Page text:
Where is Mercury in Schools?
Where is mercury in
To reduce the presence of mercury at school,
you have to know where to find it. Interestingly, mercury
can be found in a lot of places, some can be obvious,
and some you might not expect. You would expect to find
mercury in science classrooms and the laboratory, but
you can also find it throughout the school, in the cafeteria
and in the nurse's office. It is worthwhile for schools
to replace mercury-containing equipment or choose to
purchase products that contain less mercury to reduce
the long-term impact on the environment.
Chemistry Class Rooms (Labs) Laboratories
Unlike other classrooms, laboratories
may have a lot of thermometers, air pressure gauges,
mercury compounds and elemental mercury for use by the
students. Mercury may have been used historically in
a school's laboratory, and the laboratory may still
have containers of mercury or mercury compounds in storage.
There are several mercury-free thermometers
available, including red alcohol and digital thermometers.
Generally, alcohol or electronic thermometers are sufficiently
accurate and readily available. If mercury is used in
experiments, often it is possible to use other chemicals
to illustrate the same chemistry principles, or do microscale
experiments to reduce the amount of materials necessary
and reduce the need to have large quantities of mercury
at the school. If mercury is used as part of the curriculum,
make sure to have a mercury spill kit available, and
that staff are trained in its use.
facilities and grounds
School classrooms and facilities may have
mercury containing thermostats, thermometers, barometers
and silent wall switches. It is simple and economical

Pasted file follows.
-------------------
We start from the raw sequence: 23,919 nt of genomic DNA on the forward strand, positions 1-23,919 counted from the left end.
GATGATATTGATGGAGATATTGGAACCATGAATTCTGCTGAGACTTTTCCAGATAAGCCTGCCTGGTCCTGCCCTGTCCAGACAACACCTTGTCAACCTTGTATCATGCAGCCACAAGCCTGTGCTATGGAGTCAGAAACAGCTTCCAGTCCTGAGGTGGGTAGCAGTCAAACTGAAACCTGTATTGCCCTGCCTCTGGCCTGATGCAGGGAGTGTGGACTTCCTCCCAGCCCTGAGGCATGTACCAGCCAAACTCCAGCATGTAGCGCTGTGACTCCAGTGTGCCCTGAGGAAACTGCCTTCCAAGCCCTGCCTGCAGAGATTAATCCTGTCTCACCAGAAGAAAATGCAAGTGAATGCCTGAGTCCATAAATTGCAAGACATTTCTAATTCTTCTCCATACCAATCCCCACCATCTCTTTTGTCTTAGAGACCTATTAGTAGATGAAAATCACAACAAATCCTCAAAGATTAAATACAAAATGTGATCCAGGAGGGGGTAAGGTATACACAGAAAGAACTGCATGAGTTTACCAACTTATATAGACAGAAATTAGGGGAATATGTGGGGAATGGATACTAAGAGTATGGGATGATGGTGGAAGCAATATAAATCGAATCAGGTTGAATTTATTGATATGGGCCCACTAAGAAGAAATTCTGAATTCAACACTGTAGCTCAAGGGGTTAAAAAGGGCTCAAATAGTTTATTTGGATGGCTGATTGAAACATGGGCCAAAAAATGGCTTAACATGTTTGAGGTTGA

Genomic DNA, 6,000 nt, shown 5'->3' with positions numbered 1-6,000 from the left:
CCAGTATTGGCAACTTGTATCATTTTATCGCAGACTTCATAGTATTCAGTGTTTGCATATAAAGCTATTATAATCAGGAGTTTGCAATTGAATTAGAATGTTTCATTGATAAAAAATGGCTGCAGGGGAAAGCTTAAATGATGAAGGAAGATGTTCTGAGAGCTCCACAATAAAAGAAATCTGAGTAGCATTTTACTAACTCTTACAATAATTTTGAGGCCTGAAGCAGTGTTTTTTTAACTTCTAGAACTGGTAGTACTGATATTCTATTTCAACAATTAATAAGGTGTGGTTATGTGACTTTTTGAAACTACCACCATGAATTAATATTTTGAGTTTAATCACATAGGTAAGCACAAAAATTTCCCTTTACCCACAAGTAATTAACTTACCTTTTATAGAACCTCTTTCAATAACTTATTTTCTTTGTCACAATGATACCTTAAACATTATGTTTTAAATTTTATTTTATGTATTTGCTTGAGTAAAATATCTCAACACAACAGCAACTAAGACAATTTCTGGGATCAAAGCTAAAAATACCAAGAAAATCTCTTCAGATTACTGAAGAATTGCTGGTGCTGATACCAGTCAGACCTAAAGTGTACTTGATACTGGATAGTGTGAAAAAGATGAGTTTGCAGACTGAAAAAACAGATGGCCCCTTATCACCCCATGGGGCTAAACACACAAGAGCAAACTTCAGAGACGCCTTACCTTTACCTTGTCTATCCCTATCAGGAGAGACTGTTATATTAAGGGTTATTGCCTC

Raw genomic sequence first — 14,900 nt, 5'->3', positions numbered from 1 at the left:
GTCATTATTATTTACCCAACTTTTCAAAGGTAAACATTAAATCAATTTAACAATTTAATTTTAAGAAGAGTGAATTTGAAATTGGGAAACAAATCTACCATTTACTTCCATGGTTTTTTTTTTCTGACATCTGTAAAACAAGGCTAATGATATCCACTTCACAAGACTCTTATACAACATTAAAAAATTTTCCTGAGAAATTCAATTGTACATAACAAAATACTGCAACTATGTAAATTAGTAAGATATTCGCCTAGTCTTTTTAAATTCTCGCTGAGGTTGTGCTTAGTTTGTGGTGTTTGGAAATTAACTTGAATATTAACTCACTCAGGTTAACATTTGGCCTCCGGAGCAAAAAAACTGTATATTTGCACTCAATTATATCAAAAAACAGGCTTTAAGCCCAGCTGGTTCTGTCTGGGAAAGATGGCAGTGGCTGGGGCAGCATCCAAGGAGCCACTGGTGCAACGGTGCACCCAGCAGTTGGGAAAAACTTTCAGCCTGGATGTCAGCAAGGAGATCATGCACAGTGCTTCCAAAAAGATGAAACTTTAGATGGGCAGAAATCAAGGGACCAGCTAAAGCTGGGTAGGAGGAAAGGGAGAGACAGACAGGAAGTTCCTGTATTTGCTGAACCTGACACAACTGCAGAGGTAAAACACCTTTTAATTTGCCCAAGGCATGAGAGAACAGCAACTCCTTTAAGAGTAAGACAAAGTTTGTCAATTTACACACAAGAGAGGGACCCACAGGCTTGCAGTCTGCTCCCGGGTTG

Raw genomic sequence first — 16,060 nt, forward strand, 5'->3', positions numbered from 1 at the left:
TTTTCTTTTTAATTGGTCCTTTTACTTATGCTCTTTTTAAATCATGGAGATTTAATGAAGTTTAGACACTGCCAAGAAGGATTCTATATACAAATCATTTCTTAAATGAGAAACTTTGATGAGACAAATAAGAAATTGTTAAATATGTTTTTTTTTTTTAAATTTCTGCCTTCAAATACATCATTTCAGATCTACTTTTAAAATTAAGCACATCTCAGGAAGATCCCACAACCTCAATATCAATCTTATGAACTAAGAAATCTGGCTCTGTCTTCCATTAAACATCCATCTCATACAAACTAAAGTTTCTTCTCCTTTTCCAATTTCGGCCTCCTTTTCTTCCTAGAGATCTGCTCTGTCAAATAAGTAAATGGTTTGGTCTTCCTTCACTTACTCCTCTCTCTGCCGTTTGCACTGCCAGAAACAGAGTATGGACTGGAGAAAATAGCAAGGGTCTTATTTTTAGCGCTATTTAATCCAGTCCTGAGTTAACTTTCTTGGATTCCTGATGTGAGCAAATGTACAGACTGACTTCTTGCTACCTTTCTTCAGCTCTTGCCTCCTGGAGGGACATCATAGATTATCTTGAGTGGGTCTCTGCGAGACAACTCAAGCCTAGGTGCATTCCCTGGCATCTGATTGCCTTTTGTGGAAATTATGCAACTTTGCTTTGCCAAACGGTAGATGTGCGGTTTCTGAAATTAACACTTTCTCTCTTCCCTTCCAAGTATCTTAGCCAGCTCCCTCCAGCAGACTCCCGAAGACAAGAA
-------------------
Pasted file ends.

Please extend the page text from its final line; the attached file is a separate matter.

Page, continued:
to find mercury-free alternatives for these. Approximately
75 percent of thermostats currently in use contain mercury.
Electronic devices are often excellent alternatives,
though many digital devices may have mercury-containing
batteries, so it is best to use devices that allow you
to replace the batteries with batteries free of mercury.
lamps in the gymnasium and parking lot are generally
referred to as high intensity discharge (HID) lamps,
and they contain mercury. Even fluorescent and neon
lamps have some mercury. However, greater energy efficiency
of fluorescent lamps reduces the amount of mercury discharged
by power plants generating electricity. There are also
low-mercury alternatives that contain less mercury than
older the lamps.
Other items that contain mercury include
button cell batteries and old microwave ovens that could
be in the school's cafeteria. Newer microwaves do not
contain mercury. Batteries now contain much less mercury,
but the mercury content is still worth considering.
Button batteries may contain up to 25 milligrams of
mercury per battery. Some lithium button batteries may
be free of mercury. It is always best to send old lamps
and batteries to a recycling facility.
The janitorial and grounds staff also
need to be aware of the materials they are using. Old
latex paint produced before 1992 may contain mercury
to act as a fungicide. Pesticides produced before 1994
may also contain mercury. If old mercury containing
paints or pesticides are still at the school, dispose
of them properly as hazardous waste. Newer paints and
pesticides do not contain mercury.
The nurse's office may have the most elemental
mercury in the school contained in thermometers and
blood pressure measuring devices. Blood pressure gauges
or sphygmomanometers may contain several pounds of mercury.
Aneroid blood pressure devices and digital thermometers
are available, and are as accurate as mercury-containing
ones. There are certain nasal sprays and contact lens
solutions that contain thimerosal, phenylmercuric acetate,
or phenylmercuric nitrate. These compounds all have
mercury in them, and have mercury free alternatives.
Another way to help is to reduce your
energy consumption; explore the ways you and your students
can reduce energy consumption. For a full list of mercury
in schools, use the curriculum
or print out the checklist: Assessment
Checklist for Schools from NEWMOA